November 25th, 2010
11:13 AM ET
Happy Thanksgiving! My advice for today, folks, is to go easy on the turkey and save a little room for sex. Of course, by the time you read this, it may already be too late. If you’re anything like me, you’re probably well on your way to putting yourself into a food coma and any unbuttoning of the trousers is going to be to make room to breathe, not to get it on.
At Good in Bed we believe that your sexual health and your overall health are intimately connected, and that even if you’ve lost today’s battle of the bulge, it’s not too late to put “sexual fitness” front and center.
In his book on male sexual health, "The Hardness Factor," Dr. Steven Lamm cites a British study in which men who reported having three or more orgasms per week experienced 50 percent fewer heart attacks and strokes, compared with those who had less frequent orgasms.
Lamm’s book was inspired by the correlations he made in his own practice between the diminished erectile quality of his male patients and conditions such as obesity, high cholesterol, hypertension, depression, sleep disorders, diabetes, and heart disease.
According to Lamm, “On the surface, it looks as though the principal message of this study is that having sex reduces the incidence of heart attack and stroke and lets you live longer. In fact, just the opposite is true: being healthy allows you to have as much sex as you want.”
And there’s more evidence of the sex–health link: A recent study published in the Journal of the American College of Cardiology found that erectile dysfunction is often an early indicator of poor cardiovascular health. Researchers followed more than 2,300 men for an average of four years and found that men with ED had a 58 percent greater risk of coronary heart disease.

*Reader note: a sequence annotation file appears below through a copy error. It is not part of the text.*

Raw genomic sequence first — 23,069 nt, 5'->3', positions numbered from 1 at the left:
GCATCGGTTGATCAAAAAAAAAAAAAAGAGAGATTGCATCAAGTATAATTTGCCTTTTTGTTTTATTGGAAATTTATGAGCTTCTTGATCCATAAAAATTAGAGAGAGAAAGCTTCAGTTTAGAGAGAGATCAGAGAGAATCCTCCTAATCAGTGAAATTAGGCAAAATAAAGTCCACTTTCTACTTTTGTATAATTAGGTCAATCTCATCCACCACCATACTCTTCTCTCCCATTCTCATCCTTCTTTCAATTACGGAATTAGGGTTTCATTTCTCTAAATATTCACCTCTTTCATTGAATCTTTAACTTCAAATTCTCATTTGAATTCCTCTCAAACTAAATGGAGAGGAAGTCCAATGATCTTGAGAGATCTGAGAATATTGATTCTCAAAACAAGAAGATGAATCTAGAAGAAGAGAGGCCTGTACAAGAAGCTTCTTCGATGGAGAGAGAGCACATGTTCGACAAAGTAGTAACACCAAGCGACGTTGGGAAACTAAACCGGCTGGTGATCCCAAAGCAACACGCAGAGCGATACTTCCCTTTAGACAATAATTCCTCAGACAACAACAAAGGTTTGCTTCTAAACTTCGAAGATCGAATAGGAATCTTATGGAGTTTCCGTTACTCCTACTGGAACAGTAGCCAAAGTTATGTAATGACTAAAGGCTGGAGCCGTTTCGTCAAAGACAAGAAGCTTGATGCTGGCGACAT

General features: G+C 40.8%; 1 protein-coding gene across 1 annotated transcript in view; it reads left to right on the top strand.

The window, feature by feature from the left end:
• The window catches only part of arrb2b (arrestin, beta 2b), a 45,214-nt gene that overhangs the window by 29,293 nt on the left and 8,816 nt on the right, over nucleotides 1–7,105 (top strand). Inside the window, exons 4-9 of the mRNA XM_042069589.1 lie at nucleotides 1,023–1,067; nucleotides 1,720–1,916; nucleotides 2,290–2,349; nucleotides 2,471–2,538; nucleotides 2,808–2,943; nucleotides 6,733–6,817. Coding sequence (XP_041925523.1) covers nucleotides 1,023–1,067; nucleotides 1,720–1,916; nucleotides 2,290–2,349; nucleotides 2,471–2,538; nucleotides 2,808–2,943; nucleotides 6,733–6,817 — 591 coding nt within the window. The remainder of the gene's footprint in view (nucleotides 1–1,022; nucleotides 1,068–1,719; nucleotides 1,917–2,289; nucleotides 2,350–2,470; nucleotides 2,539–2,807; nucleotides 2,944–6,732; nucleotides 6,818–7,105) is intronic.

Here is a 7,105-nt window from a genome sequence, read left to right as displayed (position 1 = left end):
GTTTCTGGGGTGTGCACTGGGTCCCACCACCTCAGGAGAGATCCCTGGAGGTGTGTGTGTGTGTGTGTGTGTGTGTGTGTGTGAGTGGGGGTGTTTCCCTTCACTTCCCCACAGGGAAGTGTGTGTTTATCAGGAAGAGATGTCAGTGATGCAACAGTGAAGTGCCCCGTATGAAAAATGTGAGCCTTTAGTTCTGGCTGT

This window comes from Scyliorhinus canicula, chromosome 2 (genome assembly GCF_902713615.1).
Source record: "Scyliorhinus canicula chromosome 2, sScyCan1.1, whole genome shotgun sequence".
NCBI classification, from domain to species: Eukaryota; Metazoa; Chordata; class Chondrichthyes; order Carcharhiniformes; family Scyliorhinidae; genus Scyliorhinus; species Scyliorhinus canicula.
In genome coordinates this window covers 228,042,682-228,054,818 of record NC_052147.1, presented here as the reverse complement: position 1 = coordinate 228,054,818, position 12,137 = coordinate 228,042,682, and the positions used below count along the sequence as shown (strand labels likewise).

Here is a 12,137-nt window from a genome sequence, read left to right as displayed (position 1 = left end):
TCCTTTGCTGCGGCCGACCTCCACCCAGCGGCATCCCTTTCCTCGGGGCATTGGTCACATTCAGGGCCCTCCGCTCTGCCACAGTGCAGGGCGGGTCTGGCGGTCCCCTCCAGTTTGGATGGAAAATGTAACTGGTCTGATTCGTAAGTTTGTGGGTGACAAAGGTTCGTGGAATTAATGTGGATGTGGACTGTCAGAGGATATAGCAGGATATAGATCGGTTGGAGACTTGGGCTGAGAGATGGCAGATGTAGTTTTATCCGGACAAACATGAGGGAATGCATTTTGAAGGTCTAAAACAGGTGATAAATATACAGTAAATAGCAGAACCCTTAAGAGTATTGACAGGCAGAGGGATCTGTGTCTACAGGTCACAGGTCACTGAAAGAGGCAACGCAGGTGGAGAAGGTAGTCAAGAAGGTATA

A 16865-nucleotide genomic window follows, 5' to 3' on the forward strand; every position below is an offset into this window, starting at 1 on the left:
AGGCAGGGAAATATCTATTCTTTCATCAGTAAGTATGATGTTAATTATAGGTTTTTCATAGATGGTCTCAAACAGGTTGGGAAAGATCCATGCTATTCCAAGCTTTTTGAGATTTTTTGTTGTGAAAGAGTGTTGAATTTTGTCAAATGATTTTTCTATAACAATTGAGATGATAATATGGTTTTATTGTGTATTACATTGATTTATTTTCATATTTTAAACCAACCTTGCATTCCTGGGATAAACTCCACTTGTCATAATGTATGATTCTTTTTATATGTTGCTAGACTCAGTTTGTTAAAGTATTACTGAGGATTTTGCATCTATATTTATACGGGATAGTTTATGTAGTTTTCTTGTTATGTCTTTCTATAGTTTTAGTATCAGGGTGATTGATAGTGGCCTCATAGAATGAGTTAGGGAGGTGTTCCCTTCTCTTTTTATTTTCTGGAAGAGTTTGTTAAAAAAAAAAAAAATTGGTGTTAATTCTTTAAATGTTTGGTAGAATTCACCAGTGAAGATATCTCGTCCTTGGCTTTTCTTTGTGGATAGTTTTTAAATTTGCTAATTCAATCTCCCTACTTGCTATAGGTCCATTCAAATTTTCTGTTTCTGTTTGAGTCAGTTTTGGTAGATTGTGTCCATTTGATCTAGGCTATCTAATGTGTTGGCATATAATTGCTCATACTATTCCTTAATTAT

Whether you’re a man or a woman, not only is sex healthy, it also requires being healthy. So with that in mind:
Get moving to get busy. Whether you’re walking off the turkey or hitting the treadmill, regular aerobic workouts help to keep the blood flowing and the arteries producing nitric oxide, the life blood of sexual arousal. Men who don't exercise are much more likely to experience bouts of erectile disorder than those who do; women who don't exercise are more likely to experience arousal issues. And exercise also plays a major role in generating positive self-esteem, which is perhaps the most powerful sexual enhancer.
Eat to your heart’s content. A poor diet is a major contributor to problems such as high cholesterol, arterial plaque, high blood pressure, and heart disease, all of which inhibit blood flow to the genitals and affect both desire and arousal. Eat for the heart, and you're eating for your sex life, too. The omega-3 fatty acids found in certain fish oils help reduce artery-clogging plaque, therefore increasing levels of sexual arousal and response. Vitamins C and E are powerful antioxidant supplements that protect against free radicals and reduce fatty deposits in the blood.
Watch the wine. A drink or two before sex may help you relax and eases your inhibitions. But high alcohol consumption can also result in sexual dysfunction. From causing the loss of erections to preventing your ability to get or stay aroused, alcohol disables the natural sexual response of the autonomic nervous system.
And, finally, keep in mind that sex itself is healthy. Even a sexy kiss with your partner increases your heart rate, which enables you to more efficiently burn calories. A good sweaty session of sex can burn a couple of hundred calories.
So even if you’re feeling like Homer Simpson tonight, it’s not too late to make like Casanova tomorrow. Put Turkey Day behind you and get sexually fit.
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Get a behind-the-scenes look at the latest stories from CNN Chief Medical Correspondent, Dr. Sanjay Gupta, Senior Medical Correspondent Elizabeth Cohen and the CNN Medical Unit producers. They'll share news and views on health and medical trends - info that will help you take better care of yourself and the people you love.